Popular Music Of The Olden Time Vol 2

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REIGN OF CHARLES II.
529
There are many more in other collections of ballads; as, for instance, in that formed by Mr. Halliwell (see Nos. 106, 118, 161, and 335, in the printed catalogue); but enough have already been quoted to prove the extreme and long-continued popularity of My lodging is on the cold ground.
The only difficulty is in ascertaining the precise time when Matthew Lock's tone was discarded, and that now universally known took its place. I have inot found the former in print after 1670, but it may have been included in some of the editions of Apollo's Banquet, between 1670 and 1690, which I have never seen. The air now known is printed on all the broadsides, with jmusic, of the last century; and it is possible that the ballad-singers may have altogether discarded Matthew Lock's tune, and adopted another,—a liberty sub­sequently taken with Carey's air to his ballad of Sally in our Alley, although quite as melodious as that which they substitued. There is a song to the tune of My lodging it is on the cold ground in The Rape of Helen, 1737, but that ballad-opera is printed without music. The words and music are printed in Vocal Music, or The Songster's Companion, 8vo., 1775, and it has been a stock-song in print from that time. At the commencement of the present century it acquired a new impetus of popularity from the singing of Mrs. Harrison, at Harrison and Knyvett's concerts; and subsequently from that of Mrs. Salmon. About this time it was claimed as an Irish tune by the late T. Moore including it among his Irish Melodies. I believe there is no ground whatever for calling it Irish. The late Edward Bunting, who was engaged to note down all the airs played by the harpers of the different provinces of Ireland, when they were collected together at Belfast, in 1792, and who devoted a long life to the collection of Irish music, distinctly assured me that he did not believe it to be Irish,—that no one of the harpers played the tune,—and that it had no Irish character. I do not think a higher authority as to Irish music could be quoted, or one more tenacious of any infringement upon airs which he considered to be of truly Irish origin. I might add the testimony of Dr. Crotch, Messrs. Ayrton, T. Cooke, J. Augustine "Wade, ; »nd others, both Irish and English, who have expressed similar opinions to that I of Bunting; but, in fact, there is a total want of evidence, external and internal, of ita being an Irish tune. About the same time that Moore claimed it, it was printed in Dublin, in Clifton's " British Melodies."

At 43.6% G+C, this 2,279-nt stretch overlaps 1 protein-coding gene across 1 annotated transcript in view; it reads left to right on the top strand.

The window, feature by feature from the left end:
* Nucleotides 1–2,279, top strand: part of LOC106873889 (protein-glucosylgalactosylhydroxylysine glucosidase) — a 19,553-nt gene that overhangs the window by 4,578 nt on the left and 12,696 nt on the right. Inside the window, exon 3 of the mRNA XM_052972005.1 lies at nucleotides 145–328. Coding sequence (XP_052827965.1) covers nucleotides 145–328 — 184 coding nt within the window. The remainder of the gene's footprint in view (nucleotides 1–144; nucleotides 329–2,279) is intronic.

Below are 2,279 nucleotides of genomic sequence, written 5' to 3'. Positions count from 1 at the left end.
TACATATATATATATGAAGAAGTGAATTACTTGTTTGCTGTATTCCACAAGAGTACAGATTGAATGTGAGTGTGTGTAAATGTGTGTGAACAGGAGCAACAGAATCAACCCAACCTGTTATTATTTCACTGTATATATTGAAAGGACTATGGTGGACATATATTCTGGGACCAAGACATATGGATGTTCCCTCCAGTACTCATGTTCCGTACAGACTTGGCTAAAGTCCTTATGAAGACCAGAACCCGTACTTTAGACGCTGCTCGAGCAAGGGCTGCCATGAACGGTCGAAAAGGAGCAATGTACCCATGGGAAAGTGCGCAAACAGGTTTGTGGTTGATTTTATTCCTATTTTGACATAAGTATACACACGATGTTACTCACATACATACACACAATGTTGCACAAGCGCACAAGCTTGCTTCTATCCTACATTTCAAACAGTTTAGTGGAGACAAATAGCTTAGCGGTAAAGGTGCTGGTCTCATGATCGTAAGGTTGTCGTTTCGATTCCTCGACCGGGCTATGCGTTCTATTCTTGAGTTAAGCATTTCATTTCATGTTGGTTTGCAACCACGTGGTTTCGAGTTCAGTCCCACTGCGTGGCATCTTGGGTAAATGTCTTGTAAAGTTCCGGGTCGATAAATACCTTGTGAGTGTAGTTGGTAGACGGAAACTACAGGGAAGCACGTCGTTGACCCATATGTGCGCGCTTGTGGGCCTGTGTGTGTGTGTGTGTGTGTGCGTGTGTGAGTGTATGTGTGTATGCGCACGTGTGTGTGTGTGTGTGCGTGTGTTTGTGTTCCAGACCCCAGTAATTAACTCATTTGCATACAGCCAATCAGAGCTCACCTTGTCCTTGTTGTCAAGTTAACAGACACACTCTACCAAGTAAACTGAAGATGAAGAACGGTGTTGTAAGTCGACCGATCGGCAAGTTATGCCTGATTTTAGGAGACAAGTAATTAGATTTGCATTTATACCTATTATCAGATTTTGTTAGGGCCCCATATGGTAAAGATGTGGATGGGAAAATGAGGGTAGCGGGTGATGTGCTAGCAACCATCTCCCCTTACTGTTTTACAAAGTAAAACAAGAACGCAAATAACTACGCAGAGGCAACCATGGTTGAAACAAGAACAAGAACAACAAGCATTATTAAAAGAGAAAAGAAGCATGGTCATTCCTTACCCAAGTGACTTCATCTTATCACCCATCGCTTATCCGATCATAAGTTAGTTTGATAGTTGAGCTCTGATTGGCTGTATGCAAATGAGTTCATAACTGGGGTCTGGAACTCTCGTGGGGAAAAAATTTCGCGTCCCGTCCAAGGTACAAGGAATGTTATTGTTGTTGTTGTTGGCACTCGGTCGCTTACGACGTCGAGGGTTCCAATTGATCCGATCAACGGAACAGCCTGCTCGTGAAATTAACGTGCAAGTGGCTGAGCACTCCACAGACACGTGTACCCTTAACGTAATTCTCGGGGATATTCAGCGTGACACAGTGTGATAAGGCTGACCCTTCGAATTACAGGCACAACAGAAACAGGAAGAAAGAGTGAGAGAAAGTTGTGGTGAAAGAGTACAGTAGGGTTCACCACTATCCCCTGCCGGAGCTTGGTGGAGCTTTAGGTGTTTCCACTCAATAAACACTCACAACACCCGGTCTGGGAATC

: . The curious will find a copy of the song for the voice, with accompaniment for the virginals or harpsichord, reprinted from one of the broadsides, in Nat. Eng. Airs.
In Ritson's Scottish Songs, i. 187, 1794, there is a song written by J. D., commencing, " I lo'e na a laddie but ane, to the tune of Sappy Dick Dawson." The tune there printed is a version of My lodging is on the cold ground, curtailed in each alternate phrase to suit words in a shorter metre. I have not looked for the song of Sappy Dick Dawson, but believe that " I lo'e na a laddie but ane" was first printed to that tune in 1790, in the third volume of Johnson's Scots'1 Musical Museum.







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